When developing plans for the workforce, it is very important to include succession planning in any business strategy. Succession planning covers two scenarios: 1. a transfer of control or ownership to an independent, external agent or agency, e.g., when a company is sold, after the death of its owner; 2. a transfer of power and responsibilities within a company, e.g., as the result of a promotion or transfer of a key staff member.
When employees leave the organization or are promoted, job vacancies are left open. Succession plans cover these second-case contingencies involving the movement of employee talent and provide for employee labor to meet anticipated and possible demands.
In both forms of succession, planning promotes continuity of performance, allays anxieties about personnel changes, reduces risk (e.g., of wasted time and other resources in searches for and confirmation of successors) and sustains employee, shareholder and client confidence in the organization.
Succession, narrowly conceived, refers to the passing down of a business from the current owner(s) to the future owner(s). In broader terms, it can refer to changes in administrative control, apart from ownership, e.g., a transition from the tenure of one C.E.O. to another. Hence, succession planning within an organization today also usually refers to the identifying and developing of individuals already within the organization to take over key and strategic positions that will open in the future.
This practice is an essential part of a talent management strategy for creating high-value employees within the company in order to both reduce costly turnover and maintain or increase productivity. The theory is that through the retention and grooming of talent for replacement positions, the productivity of the company will not only be uninterrupted should a key member be lost for whatever reason, but will, ideally, also be improved. Successful succession planning involves various components and considerations that are essential to smooth transitions. Among those identified in an Ohio Employee Ownership Center of Kent State University study are:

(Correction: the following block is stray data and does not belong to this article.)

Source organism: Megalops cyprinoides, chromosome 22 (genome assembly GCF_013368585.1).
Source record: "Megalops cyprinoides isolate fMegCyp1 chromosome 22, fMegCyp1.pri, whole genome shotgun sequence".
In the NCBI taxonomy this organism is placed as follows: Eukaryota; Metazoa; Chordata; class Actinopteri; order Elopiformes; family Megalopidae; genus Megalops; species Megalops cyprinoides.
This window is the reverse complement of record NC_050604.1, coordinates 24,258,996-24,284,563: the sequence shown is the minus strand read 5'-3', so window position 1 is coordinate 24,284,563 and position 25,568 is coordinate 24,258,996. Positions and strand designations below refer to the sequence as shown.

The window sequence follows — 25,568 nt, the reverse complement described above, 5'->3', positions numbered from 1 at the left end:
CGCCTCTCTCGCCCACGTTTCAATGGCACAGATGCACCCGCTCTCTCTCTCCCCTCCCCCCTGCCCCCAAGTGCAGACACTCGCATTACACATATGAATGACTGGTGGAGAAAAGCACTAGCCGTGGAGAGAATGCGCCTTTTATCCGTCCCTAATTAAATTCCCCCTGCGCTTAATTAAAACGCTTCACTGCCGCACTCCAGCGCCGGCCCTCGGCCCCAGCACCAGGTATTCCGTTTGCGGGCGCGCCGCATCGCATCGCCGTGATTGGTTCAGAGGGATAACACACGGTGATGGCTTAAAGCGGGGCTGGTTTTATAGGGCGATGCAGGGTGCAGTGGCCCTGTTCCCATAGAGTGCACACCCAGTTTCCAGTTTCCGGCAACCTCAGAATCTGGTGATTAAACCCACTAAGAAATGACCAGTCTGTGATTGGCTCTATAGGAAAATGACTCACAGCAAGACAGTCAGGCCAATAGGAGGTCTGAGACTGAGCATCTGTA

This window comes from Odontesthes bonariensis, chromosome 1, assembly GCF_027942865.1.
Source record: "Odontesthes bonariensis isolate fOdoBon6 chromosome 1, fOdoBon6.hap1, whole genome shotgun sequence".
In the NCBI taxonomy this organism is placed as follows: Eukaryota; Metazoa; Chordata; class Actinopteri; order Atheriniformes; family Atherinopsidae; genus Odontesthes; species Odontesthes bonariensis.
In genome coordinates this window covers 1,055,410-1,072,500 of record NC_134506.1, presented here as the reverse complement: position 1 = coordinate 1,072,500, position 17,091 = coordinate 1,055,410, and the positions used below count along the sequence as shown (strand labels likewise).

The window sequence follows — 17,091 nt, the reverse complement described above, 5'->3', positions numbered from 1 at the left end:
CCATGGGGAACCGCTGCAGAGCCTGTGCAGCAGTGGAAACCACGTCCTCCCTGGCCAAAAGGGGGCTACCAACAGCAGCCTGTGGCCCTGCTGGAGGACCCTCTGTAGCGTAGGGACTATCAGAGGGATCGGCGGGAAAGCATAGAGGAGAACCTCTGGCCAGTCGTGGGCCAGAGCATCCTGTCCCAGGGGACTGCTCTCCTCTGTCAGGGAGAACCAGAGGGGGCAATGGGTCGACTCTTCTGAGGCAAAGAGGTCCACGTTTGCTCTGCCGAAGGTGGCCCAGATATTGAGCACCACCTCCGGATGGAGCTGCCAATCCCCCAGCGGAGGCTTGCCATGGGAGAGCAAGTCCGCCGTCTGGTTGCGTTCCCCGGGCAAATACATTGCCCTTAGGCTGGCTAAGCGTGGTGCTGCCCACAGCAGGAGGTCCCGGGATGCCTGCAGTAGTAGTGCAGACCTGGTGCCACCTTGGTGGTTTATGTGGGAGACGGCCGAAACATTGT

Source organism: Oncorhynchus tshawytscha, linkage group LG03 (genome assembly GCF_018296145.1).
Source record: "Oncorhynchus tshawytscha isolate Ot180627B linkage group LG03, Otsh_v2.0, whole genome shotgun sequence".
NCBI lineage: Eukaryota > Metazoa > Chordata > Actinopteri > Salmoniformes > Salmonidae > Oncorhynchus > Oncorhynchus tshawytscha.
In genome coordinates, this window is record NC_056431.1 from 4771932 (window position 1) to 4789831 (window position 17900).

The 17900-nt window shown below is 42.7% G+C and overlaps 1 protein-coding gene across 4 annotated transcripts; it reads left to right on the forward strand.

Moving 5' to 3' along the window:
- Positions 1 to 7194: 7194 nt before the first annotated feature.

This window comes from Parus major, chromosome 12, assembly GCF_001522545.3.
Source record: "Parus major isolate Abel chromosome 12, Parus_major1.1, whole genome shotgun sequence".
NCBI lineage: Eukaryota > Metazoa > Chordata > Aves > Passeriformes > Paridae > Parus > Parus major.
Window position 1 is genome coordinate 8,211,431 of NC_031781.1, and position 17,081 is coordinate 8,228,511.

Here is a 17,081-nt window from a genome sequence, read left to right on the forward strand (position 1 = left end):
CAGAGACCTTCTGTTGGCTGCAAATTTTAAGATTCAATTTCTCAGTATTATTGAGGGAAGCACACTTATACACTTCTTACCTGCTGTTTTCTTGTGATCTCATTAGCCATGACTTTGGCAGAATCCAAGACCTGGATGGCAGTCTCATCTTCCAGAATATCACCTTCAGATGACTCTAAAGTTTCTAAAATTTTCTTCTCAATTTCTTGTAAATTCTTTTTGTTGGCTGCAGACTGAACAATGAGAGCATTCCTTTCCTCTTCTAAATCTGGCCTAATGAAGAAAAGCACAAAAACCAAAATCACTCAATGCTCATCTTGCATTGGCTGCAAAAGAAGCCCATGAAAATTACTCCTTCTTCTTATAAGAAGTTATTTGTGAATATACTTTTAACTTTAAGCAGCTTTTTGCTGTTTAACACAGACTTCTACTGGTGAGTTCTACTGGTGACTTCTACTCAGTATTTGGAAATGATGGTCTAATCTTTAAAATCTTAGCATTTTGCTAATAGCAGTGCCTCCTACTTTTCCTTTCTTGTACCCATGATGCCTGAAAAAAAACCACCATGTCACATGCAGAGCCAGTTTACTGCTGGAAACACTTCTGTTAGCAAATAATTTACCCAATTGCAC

2: Keeping It in the Family
3: Buy-Sell Agreements
4: Gifting of Shares
6: Management Buyout
7: Sale to Employees
8: Sale to an Outsider
9: Liquidation of the Business
One measure of an employee's skills and development is commonly referred to as "bench strength", referring to the back-up talent available on analogy with that of the players on the bench in baseball. Different companies will have different measures for this depending on their needs, but leadership skills are generally necessary for any position that would be considered in a succession plan. Succession plans require much planning, teamwork, and assessment. It is generally a long-term process that cannot be done in a haphazard manner or in a short period of time.
Most companies either do not have a plan for succession or do not implement their plan successfully. Research shows that barely 30% of small businesses successfully pass a business into a second generation, with that figure dropping to less than 15% once it gets to the third generation. In large corporations, available talent is also a huge issue, as more employees are taken from external sources and not built up from within.
Business Succession - Practices and Responsibilities
Information about succession planning and change management to prepare for corporate changes in structure, ownership, or leadership.
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